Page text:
A Japanese spacecraft just landed two rovers on an asteroid

In a remarkable feat of scientific endeavor, the Japan Aerospace Exploration Agency (JAXA) has successfully landed two small rovers on the surface of an asteroid hundreds of millions of miles from Earth.

“Both rovers … are in good condition,” Japan’s space agency tweeted on Saturday.

The rovers were carried aboard the Hayabusa 2 probe, which reached the Ryugu asteroid in June. It’s been staying close to the space rock since then, conducting exploratory activities and surveying the asteroid for sample collection prior to the weekend’s rover deployment.

Leaving Earth in 2014, Hayabusa 2 took 42 months to reach its target some 200 million miles away.

The ambitious mission took a big step forward over the weekend as Hayabusa 2 descended to within about 60 meters of the 900-meter-wide asteroid before sending down Rover-1A and Rover-1B inside the Minerva-II-1 lander. The two rovers wasted little time in capturing close-up images of their surroundings, as well as performing tasks such as taking temperature readings of the rock’s surface.

During the mission, the rovers will also conduct studies of Ryugu’s composition, which could give scientists new insight into the development of Earth and other planets in our solar system.

The two rovers are cylindrical in shape and rather small — just 7 cm tall with a diameter of 18 cm. Unlike the vehicles on Mars, these ones don’t have wheels. With the asteroid possessing low gravity, “hopping” provides a more efficient way of getting around, so scientists fit each rover with motor-powered internal rotors to enable such movement.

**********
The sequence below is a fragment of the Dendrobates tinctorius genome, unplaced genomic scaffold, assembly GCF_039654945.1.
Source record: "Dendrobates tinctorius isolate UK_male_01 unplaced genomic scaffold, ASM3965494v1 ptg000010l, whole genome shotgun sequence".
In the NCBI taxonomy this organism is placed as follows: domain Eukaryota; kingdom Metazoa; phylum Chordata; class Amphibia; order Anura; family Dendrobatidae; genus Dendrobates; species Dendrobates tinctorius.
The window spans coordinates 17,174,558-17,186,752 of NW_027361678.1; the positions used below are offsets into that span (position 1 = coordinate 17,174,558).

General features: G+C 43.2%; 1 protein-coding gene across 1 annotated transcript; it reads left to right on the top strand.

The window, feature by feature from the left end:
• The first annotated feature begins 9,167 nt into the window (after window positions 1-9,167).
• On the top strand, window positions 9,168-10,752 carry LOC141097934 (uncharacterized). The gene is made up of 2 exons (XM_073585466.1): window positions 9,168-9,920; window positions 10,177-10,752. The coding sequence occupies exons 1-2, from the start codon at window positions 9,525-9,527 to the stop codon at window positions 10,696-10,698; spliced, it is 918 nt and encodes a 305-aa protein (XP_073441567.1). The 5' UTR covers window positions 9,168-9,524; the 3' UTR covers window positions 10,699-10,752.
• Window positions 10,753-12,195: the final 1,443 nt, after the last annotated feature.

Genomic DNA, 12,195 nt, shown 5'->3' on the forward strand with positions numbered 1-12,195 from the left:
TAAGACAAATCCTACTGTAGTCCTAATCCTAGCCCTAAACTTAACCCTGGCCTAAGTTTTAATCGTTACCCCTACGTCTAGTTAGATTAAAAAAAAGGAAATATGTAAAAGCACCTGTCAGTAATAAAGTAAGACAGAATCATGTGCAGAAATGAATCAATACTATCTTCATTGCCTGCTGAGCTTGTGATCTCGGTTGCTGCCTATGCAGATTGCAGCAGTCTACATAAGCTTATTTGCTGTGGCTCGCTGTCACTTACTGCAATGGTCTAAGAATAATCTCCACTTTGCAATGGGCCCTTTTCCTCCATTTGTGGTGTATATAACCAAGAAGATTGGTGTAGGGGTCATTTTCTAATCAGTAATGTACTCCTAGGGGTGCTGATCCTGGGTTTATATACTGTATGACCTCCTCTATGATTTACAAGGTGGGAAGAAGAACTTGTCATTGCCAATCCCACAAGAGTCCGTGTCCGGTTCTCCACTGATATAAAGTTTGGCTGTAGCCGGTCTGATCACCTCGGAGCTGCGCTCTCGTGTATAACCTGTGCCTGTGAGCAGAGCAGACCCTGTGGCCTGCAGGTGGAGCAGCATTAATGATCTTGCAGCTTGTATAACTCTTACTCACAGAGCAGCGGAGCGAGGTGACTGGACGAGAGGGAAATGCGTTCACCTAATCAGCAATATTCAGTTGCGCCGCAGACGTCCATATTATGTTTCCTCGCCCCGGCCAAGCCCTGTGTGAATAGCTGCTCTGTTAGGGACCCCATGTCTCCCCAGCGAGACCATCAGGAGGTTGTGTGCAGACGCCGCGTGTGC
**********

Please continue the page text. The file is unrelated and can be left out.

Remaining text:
The Mobile Asteroid Surface Scout (MASCOT) will also be sent to explore the asteroid in the coming weeks. Developed by the German Aerospace Center and the French space agency CNES, MASCOT measures 29.5 cm × 27.5 cm × 19.5 cm. When it landsjapanese spacecraft lands two rovers on asteroid minerva on the space rock in October, MASCOT will spend time examining its surface structure and magnetic properties, among other things.

Finally, there’s the Rover-2, developed by a group of universities led by Japan’s Tohoku University. Planned for deployment in 2019, the rover one has an octagonal prism shape, a height of 16 cm, and a diameter of 15 cm. The Rover-2 incorporates several cameras as well as optical and ultraviolet LEDs for illumination that will help it detect floating dust particles.

Scientists are now gearing up for a crucial part of the mission involving the collection of particle samples from Ryugu to bring back to Earth. If all goes well, the tricky task will take place next month. It involves Hayabusa 2 moving close to the asteroid before firing what can be loosely described as a 2-kg “bullet” into the rock. This will help Hayabusa-2 to gather rock samples that haven’t been directly exposed to the environment of space, providing “fresh” material for scientists to study.

Hayabusa 2’s mission will run through December 2019, so the collection of samples won’t reach Earth until the end of 2020. But once it’s here, scientists will be eager to analyze the samples as they seek to unlock some of the enduring mysteries of our solar system.

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